What is Next for Lebanon’s Abbas Ibrahim?

What is Next for Lebanon’s Abbas Ibrahim?

Lebanon’s powerful commander of General Security formally ended as he reached retirement age. Is elected office next?


Abbas Ibrahim, the long-running director general of Lebanon’s General Directorate of General Security (GSO), ended his term on March 2 after reaching the mandatory retirement age of sixty-four. Ibrahim, who was elevated to the position amidst the Arab Spring movements of 2011, held the position for twelve years. During that time, he forged cross-cutting relationships that would prove his capacity as a dealmaker in otherwise impossible scenarios. This included impressive efforts to free hostages in Syria and Iran, as well as reportedly passing messages to Hezbollah in the recent Lebanon-Israel gas deal. Yet as he stepped down, the major general made clear that he holds future political ambitions which hold substantial weight in the Lebanese political scene.

“It is my national and professional duty to serve others and their rights,” Ibrahim noted as he stepped down.“ Tomorrow, we will continue the path on several other grounds in order to raise Lebanon.”


Lebanon’s Hezbollah reportedly worked tirelessly to extend Ibrahim’s term, attempting to for Prime Minister Najib Mikati’s hand through the cabinet. Although supposedly on very good terms with Ibrahim, Mikati made publicly clear that he did not view this as a legal option for the cabinet, calling on parliament to do so itself. This proved even more difficult given the state of deadlock in the parliament because of disagreements over Lebanon’s next president.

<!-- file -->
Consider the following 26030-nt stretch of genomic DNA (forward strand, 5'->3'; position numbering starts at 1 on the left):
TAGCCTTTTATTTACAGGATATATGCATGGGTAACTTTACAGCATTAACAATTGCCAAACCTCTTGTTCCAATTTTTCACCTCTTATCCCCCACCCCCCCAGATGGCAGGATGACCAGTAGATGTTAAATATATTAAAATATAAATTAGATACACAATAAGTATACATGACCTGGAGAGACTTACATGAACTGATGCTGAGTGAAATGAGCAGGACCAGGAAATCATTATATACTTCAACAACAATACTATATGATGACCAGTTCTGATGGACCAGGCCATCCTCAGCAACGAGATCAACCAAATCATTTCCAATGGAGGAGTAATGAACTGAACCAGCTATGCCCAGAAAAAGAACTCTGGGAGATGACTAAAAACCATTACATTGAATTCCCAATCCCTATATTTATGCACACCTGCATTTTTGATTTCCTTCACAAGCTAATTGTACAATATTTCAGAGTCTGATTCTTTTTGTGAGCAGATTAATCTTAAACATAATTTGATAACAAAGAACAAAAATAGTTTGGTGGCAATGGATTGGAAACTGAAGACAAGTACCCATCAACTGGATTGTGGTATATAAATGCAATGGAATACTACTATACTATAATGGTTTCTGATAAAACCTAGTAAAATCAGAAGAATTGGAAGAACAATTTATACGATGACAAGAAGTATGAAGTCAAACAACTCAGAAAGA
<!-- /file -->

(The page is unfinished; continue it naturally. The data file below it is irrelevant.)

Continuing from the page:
The Lebanese Parliament has failed to elect a president eleven different times since former president Michel Aoun ended his term in October of last year. There is currently a substantial divide between two establishment camps—one led by the right-wing, Christian Lebanese Forces (LF) and once led by the Iran-backed Lebanese Hezbollah—that has ultimately produced no qualified majority vote (two-thirds of parliament, or 86 of 128 votes) for a candidate.

As a result, dozens of members of parliament (MPs) have boycotted plenary sessions, citing dubious legal grounds for the parliament to do much of anything under the current constitutional crisis (i.e., without a president). This has mainly included MPs from Christian parties—interestingly including the Free Patriotic Movement (FPM), a Hezbollah ally. FPM’s support for this stance stems, at least in part, from Hezbollah’s refusal to support FPM leader Gebran Bassil’s candidacy for the presidency. Unfortunately for Ibrahim, such a session was required to amend the law allowing him to remain in his GSO position.

To be sure, however, Ibrahim’s forced retirement is not strictly a coincidental result of adjacent parliamentary politics and Hezbollah expending far too much political capital on other issues. Rather, there are very real political rivalries that likely hurt his chances of staying at the GSO. Namely, this falls to the head of the Shi’ite Amal Party and Parliamentary Speaker Nabih Berri, who is reported to have negative views of Ibrahim given the former GSO director’s utility to Hezbollah. Given Berri’s good working relationship with Mikati, this likely explains why the latter chose not to unilaterally renew Ibrahim’s term through the cabinet.